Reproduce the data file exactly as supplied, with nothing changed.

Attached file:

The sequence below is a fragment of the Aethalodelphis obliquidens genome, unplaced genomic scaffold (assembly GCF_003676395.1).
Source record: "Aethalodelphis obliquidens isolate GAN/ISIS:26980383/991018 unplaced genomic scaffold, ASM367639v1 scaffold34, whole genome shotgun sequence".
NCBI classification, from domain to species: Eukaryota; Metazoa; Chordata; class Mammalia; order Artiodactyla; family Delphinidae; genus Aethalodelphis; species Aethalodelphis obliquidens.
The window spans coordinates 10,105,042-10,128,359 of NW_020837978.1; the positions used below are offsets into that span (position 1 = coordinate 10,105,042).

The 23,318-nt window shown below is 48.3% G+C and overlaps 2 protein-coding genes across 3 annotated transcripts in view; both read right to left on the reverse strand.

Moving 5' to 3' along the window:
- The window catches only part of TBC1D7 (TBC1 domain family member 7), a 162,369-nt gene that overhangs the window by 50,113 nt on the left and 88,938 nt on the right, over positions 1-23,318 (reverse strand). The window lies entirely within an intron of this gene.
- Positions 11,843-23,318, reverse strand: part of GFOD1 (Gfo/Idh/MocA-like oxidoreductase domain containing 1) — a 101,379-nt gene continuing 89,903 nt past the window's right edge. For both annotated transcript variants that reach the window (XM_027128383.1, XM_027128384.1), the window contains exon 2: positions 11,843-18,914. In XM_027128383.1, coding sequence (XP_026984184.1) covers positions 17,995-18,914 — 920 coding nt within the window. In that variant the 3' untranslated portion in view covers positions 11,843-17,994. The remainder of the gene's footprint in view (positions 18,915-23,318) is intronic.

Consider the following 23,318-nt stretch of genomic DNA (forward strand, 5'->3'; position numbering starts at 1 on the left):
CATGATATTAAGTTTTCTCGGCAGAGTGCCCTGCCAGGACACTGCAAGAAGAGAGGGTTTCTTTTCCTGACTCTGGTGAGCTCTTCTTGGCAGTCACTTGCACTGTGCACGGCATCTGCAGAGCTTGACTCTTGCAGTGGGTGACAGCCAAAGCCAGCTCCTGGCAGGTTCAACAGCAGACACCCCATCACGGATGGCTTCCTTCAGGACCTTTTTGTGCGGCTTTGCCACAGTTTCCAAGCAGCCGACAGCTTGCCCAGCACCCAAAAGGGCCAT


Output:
The sequence below is a fragment of the Aethalodelphis obliquidens genome, unplaced genomic scaffold (assembly GCF_003676395.1).
Source record: "Aethalodelphis obliquidens isolate GAN/ISIS:26980383/991018 unplaced genomic scaffold, ASM367639v1 scaffold34, whole genome shotgun sequence".
NCBI classification, from domain to species: Eukaryota; Metazoa; Chordata; class Mammalia; order Artiodactyla; family Delphinidae; genus Aethalodelphis; species Aethalodelphis obliquidens.
The window spans coordinates 10,105,042-10,128,359 of NW_020837978.1; the positions used below are offsets into that span (position 1 = coordinate 10,105,042).

The 23,318-nt window shown below is 48.3% G+C and overlaps 2 protein-coding genes across 3 annotated transcripts in view; both read right to left on the reverse strand.

Moving 5' to 3' along the window:
- The window catches only part of TBC1D7 (TBC1 domain family member 7), a 162,369-nt gene that overhangs the window by 50,113 nt on the left and 88,938 nt on the right, over positions 1-23,318 (reverse strand). The window lies entirely within an intron of this gene.
- Positions 11,843-23,318, reverse strand: part of GFOD1 (Gfo/Idh/MocA-like oxidoreductase domain containing 1) — a 101,379-nt gene continuing 89,903 nt past the window's right edge. For both annotated transcript variants that reach the window (XM_027128383.1, XM_027128384.1), the window contains exon 2: positions 11,843-18,914. In XM_027128383.1, coding sequence (XP_026984184.1) covers positions 17,995-18,914 — 920 coding nt within the window. In that variant the 3' untranslated portion in view covers positions 11,843-17,994. The remainder of the gene's footprint in view (positions 18,915-23,318) is intronic.

Consider the following 23,318-nt stretch of genomic DNA (forward strand, 5'->3'; position numbering starts at 1 on the left):
CATGATATTAAGTTTTCTCGGCAGAGTGCCCTGCCAGGACACTGCAAGAAGAGAGGGTTTCTTTTCCTGACTCTGGTGAGCTCTTCTTGGCAGTCACTTGCACTGTGCACGGCATCTGCAGAGCTTGACTCTTGCAGTGGGTGACAGCCAAAGCCAGCTCCTGGCAGGTTCAACAGCAGACACCCCATCACGGATGGCTTCCTTCAGGACCTTTTTGTGCGGCTTTGCCACAGTTTCCAAGCAGCCGACAGCTTGCCCAGCACCCAAAAGGGCCAT